Organizational Change to Support Success of Women
It has been well doeumented that women in academie medicine experience gender-based obstacles to their career success and satisfaction, and that the manifestations of these obstacles are similar to those reported in other disciplines of academia as well as other professions. Nationally, women faeulty in academie medicine experience, to the present, lower salaries than male colleagues at comparable ranks and level of expertise, slower rates of promotion, lesser access to the resources essential to career success such as mentoring, career development information, space and personnel, and lower likelihood of professional recognition for their accomplishments and contributions (Conley 1993; DeAngelis 1995; ACP 1991; Carr 1992 and 1993; Tesch 1995; Etzkowitz 1994; Bickei 1988). Women are imderrepresented in leadership roles and have a profound experience of isolation fi-om colleagues and information. These observations have been reported at every academie medical institution that has evaluated them (Carr 1993, Grosz 1991, Boyer et al. 1988, Dean’s Office 1993, Committee on Work 1989), have been quantified in my own institution (Provost’s Committee 1989), and have been confirmed in national analyses performed by the Association of American Medical Colleges (Bickei 1988, 1994, and 1995).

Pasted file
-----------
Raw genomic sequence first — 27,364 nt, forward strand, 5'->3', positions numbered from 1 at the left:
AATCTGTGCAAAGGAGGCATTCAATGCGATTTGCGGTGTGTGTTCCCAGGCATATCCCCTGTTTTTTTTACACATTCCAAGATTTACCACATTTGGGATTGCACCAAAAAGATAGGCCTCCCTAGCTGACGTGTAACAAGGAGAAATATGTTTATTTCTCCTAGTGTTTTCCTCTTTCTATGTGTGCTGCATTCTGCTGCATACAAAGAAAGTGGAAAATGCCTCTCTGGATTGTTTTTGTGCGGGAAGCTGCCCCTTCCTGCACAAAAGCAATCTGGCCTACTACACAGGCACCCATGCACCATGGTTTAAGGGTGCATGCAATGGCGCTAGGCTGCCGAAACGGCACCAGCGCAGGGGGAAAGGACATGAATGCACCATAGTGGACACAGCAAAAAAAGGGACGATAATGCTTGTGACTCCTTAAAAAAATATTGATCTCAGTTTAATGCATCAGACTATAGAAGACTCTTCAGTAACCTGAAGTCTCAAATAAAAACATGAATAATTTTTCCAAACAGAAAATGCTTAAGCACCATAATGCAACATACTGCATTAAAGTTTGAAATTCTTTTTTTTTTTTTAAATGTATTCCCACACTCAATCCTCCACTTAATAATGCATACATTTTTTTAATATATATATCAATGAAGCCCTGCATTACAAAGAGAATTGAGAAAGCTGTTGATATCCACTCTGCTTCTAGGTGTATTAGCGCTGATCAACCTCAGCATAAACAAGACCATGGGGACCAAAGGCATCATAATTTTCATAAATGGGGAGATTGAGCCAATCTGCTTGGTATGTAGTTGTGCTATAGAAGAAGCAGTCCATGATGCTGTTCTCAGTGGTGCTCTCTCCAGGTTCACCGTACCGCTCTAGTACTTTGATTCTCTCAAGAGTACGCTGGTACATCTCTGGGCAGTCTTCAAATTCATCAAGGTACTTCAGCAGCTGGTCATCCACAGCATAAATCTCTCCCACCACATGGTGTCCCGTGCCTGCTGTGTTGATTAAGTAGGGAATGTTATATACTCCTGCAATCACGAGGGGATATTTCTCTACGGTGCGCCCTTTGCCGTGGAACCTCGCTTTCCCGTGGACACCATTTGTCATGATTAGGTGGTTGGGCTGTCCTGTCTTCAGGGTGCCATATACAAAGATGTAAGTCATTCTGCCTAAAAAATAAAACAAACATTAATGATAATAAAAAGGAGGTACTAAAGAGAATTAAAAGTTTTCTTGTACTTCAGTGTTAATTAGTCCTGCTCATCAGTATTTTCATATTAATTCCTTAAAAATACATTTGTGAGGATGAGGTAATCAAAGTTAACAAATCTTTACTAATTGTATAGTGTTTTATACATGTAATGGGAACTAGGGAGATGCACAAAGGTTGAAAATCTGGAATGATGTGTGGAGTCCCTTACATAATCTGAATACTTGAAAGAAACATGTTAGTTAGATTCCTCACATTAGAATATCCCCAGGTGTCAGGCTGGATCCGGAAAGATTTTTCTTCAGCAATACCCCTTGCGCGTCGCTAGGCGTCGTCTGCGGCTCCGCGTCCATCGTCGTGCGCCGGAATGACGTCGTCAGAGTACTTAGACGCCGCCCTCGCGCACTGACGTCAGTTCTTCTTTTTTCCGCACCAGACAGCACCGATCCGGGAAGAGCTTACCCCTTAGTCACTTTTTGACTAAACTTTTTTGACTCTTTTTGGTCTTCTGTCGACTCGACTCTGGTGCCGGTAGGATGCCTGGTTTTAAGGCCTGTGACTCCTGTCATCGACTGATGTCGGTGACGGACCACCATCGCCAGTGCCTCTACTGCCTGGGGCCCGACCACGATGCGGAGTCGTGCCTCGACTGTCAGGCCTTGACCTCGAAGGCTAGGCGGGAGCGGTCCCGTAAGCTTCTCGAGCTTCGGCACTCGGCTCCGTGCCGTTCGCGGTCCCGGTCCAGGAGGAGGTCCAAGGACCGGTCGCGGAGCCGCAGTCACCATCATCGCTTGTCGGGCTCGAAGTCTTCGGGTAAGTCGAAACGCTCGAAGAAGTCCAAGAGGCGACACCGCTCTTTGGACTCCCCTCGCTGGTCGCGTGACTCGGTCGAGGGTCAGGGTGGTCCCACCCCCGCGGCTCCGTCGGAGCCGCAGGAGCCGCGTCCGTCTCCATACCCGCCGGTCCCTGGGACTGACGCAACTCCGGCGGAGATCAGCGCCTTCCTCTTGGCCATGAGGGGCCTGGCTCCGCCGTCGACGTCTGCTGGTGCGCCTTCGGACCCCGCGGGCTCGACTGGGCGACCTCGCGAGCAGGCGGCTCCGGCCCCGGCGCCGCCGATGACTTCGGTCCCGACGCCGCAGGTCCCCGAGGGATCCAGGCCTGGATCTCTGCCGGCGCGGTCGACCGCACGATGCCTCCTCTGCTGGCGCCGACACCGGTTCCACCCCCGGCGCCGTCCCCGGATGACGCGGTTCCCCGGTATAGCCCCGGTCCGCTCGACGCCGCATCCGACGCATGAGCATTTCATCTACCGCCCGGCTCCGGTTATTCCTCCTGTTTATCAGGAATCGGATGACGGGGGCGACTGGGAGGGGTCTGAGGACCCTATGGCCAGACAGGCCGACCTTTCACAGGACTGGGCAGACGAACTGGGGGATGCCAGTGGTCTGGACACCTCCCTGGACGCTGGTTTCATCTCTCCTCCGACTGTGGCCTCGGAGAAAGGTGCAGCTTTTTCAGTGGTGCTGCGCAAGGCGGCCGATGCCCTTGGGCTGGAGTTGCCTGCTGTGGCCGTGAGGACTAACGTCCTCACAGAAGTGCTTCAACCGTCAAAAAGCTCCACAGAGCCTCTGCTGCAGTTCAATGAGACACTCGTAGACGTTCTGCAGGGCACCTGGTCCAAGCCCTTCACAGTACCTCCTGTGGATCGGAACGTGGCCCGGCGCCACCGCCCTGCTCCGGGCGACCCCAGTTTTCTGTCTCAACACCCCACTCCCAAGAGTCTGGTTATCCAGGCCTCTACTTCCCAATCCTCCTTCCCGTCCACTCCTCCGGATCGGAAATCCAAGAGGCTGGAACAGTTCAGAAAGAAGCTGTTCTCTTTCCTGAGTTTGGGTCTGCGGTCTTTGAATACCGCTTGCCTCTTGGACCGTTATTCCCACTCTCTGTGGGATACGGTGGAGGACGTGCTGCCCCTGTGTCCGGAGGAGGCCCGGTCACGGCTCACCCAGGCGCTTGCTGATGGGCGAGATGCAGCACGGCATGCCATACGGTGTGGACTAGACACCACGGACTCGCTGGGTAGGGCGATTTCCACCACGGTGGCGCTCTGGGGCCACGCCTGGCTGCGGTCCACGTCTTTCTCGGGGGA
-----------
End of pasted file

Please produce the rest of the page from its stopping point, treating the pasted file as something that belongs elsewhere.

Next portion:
KeywordsBenz Carbone Carol Ethi
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